In winter, Lapland is covered by a blanket of snow for months, offering a delightful and bright contrast to the polar night. The first snow can be expected to fall in October, and the snowy days usually last from late November until April. The snow offers lots of opportunities for fun winter activities, such as sledding, downhill skiing and snowshoeing. The locals are especially fond of skiing and snowmobiling!
#2 The Huskies
The adorable huskies are a common sight in Lapland, and a husky sled ride is a thrillingly fun Arctic experience – for both you and the dogs! As highly energetic working dogs, the huskies truly enjoy mushing. So sit back and relax in your sled as you take in the beauty of the surrounding nature. And remember to thank your new friends with lots of cuddles!
#3 The Sauna
The sauna was invented in Finland, and it is deeply rooted in the local culture. The current estimation is that there are a total of 2-3 million saunas in Finland – one per every household. The sauna is a way of life for the Finnish people, intended for both relaxation and socializing. The experience is often accompanied by a refreshing dip in the lake, in both summer and winter.
#4 The Northern Lights
The northern lights, also known as the aurora borealis, light up the Arctic skies on approximately 150 nights a year. The most common aurora color is green, but they can also appear in various shades of purple, pink, yellow, blue and red. According to Sámi folklore, the northern lights are created by a fox running along the fells of Lapland, lighting up the northern skies as its tail sweeps up the sparkling snow.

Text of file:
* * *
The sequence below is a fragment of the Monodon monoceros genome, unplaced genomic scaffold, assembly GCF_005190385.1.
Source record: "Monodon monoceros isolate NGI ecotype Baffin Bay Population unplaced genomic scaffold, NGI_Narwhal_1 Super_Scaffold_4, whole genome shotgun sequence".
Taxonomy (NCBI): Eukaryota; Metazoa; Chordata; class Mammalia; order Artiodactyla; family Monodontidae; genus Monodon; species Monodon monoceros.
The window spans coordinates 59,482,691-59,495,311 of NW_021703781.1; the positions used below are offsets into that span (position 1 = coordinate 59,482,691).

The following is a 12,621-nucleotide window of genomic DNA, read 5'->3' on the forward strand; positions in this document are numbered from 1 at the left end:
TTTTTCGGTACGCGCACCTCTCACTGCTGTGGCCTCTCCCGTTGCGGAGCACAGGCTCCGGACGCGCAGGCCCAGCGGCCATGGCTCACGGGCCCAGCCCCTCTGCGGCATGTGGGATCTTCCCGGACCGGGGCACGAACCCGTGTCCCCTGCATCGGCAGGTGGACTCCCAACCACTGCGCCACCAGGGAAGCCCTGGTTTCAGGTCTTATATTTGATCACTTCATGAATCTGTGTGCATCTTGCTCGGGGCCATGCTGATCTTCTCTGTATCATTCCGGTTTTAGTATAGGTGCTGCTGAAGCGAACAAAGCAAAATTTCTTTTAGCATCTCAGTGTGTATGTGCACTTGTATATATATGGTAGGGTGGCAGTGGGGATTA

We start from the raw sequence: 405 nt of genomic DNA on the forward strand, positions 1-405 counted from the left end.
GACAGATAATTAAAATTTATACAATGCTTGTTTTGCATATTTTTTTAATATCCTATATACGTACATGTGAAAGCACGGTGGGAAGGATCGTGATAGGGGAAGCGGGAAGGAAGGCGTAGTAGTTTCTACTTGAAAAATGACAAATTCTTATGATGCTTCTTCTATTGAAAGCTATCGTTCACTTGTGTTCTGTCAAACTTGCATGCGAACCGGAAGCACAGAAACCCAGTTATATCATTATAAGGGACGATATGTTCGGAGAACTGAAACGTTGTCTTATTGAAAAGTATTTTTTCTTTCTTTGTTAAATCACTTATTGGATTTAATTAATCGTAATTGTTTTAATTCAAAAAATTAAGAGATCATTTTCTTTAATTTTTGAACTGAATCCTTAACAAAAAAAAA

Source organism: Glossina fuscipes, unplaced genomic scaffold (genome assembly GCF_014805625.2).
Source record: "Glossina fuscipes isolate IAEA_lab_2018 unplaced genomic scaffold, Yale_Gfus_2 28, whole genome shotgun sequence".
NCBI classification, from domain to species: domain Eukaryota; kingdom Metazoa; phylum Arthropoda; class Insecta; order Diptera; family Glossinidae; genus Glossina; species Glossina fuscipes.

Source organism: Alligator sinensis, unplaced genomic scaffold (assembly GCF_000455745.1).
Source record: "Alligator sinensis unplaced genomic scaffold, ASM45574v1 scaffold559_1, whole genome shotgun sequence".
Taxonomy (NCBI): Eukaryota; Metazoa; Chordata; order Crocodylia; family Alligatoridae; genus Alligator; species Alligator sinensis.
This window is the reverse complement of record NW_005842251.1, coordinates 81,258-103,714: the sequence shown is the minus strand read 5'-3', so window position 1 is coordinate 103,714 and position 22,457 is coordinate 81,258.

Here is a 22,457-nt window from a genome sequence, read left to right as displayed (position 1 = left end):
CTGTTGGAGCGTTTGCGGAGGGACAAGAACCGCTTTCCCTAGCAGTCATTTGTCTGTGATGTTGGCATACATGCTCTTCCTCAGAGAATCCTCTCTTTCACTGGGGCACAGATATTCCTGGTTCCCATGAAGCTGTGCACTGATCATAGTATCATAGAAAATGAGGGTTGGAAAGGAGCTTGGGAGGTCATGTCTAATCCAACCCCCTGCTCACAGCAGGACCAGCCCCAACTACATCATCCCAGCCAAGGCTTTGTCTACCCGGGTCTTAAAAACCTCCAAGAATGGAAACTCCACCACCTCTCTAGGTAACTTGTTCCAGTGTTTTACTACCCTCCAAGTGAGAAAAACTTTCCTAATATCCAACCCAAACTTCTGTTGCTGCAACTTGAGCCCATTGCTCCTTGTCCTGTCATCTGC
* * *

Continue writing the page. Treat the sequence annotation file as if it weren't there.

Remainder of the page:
#5 Everyman's Rights
The deep love and respect for nature is ever-present in the local culture in Lapland. The Finnish concept of everyman’s rights means that the pristine nature is free for all to enjoy. Everyone can explore the peaceful forests, pick delicious berries and mushrooms, enjoy swimming and canoeing, and go hook-and-line fishing, as long as they do so with the utmost respect for the landowners and nature itself.
#6 The Magic of Christmas
As you surely know, the real Santa Claus comes from Finland. He lives at a very secret location at the Korvatunturi Fell, but his official hometown is Rovaniemi, Lapland. You can meet Santa Claus and his Elves at SantaPark – the Home Cavern of Santa Claus, which is located 50 meters below the Arctic Circle and is filled with jolly Christmas fun! You are also warmly welcome to visit Santa at his secluded hideaway, Santa Claus Secret Forest – Joulukka, where the Forest Elves are already looking forward to meeting you.
#7 Fall Foliage
Fall foliage is a stunning natural phenomenon that dresses the nature up in vivid colors in the fall. The fall foliage season usually reaches its peak in mid-September, and the colors stay at their most beautiful for a couple of weeks. This is the time to head out into the nature to appreciate its beauty and breathe in the crisp fall air.
#8 The Reindeer